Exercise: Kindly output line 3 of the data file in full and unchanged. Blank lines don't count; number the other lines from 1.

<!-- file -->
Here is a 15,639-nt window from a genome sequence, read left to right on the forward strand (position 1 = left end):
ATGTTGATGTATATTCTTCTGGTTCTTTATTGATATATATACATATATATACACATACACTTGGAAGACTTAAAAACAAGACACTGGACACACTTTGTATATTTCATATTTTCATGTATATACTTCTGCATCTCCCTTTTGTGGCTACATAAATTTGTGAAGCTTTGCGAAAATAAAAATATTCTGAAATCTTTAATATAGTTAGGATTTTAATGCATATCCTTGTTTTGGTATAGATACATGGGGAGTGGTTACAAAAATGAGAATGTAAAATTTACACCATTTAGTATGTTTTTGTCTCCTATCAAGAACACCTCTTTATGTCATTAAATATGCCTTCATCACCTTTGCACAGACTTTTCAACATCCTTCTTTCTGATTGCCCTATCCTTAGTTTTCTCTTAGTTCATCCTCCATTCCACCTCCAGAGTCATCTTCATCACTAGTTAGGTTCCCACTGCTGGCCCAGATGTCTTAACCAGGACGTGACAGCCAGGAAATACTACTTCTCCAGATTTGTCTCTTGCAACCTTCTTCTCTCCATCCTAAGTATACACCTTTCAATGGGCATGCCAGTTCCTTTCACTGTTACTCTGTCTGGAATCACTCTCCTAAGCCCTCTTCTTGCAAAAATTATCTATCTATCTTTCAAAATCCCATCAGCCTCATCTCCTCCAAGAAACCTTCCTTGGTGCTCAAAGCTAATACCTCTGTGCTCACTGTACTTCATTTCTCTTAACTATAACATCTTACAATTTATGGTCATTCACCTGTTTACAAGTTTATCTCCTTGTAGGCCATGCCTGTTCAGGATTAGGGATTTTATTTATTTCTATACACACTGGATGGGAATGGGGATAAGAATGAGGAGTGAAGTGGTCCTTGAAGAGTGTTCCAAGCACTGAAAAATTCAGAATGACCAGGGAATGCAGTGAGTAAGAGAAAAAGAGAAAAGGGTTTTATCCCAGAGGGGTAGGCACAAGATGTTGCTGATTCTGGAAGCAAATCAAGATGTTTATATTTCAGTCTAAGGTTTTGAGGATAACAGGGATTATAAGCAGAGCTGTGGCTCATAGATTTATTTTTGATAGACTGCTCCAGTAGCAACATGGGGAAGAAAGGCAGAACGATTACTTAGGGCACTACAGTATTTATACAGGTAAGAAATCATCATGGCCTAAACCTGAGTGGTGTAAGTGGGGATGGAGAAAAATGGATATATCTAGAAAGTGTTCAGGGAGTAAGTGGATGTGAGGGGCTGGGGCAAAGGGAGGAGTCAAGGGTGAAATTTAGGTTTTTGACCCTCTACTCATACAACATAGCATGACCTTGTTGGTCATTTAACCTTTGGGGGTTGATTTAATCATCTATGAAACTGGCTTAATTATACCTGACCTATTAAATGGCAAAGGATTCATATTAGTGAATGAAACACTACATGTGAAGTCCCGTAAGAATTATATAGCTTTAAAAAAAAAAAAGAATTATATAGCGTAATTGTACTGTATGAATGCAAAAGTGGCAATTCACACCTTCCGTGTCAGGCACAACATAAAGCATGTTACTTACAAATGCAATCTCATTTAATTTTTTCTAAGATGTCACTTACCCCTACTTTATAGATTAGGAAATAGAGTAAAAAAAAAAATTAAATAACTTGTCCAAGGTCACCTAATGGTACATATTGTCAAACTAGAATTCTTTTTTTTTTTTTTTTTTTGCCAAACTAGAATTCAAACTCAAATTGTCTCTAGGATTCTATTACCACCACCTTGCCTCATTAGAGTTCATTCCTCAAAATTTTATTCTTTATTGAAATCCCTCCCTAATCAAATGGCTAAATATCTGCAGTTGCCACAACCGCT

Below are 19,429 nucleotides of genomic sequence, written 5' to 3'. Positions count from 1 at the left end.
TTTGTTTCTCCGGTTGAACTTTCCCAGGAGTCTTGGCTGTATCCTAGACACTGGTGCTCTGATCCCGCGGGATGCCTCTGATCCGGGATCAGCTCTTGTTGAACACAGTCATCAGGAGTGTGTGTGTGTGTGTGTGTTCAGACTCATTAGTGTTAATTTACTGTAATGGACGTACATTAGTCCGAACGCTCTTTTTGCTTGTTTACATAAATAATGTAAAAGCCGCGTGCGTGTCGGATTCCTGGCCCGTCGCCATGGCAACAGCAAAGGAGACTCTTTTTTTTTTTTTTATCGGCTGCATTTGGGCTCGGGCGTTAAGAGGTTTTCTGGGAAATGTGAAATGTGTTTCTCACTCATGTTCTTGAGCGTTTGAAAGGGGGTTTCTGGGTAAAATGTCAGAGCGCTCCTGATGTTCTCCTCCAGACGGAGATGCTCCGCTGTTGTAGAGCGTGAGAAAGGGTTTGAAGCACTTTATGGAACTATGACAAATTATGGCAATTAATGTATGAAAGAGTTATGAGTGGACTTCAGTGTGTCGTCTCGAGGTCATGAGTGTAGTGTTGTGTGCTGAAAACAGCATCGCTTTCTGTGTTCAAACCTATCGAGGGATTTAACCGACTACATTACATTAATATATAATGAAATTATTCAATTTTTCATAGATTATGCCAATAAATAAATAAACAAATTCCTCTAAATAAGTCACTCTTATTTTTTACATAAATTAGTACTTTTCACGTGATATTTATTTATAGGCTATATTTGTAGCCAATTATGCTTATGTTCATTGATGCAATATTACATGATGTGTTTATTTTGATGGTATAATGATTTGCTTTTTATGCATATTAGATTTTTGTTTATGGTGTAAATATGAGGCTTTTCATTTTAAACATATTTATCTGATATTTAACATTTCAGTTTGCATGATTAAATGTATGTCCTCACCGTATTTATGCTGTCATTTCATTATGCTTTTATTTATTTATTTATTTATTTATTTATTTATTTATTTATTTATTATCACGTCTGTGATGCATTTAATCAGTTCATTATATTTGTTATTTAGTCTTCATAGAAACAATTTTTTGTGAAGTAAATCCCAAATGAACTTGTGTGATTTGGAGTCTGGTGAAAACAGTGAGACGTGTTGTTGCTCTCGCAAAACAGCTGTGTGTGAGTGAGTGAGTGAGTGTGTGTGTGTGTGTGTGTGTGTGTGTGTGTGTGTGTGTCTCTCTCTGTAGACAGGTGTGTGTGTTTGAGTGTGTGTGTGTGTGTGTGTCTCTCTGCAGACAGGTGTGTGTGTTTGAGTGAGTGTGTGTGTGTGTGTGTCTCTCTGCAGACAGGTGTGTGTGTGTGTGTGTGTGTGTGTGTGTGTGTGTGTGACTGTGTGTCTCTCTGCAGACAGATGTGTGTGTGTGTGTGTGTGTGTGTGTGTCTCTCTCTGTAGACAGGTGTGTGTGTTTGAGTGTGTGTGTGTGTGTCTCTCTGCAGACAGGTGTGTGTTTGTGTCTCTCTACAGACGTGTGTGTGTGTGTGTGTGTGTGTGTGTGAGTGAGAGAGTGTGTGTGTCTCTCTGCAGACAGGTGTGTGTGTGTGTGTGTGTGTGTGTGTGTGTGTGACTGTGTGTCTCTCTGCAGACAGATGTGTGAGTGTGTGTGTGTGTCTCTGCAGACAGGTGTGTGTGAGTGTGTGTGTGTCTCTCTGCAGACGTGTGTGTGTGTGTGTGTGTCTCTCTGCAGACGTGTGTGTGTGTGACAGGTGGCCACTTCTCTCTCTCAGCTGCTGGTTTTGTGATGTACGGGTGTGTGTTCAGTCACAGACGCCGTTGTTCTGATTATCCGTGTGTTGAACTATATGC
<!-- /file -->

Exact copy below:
Below are 19,429 nucleotides of genomic sequence, written 5' to 3'. Positions count from 1 at the left end.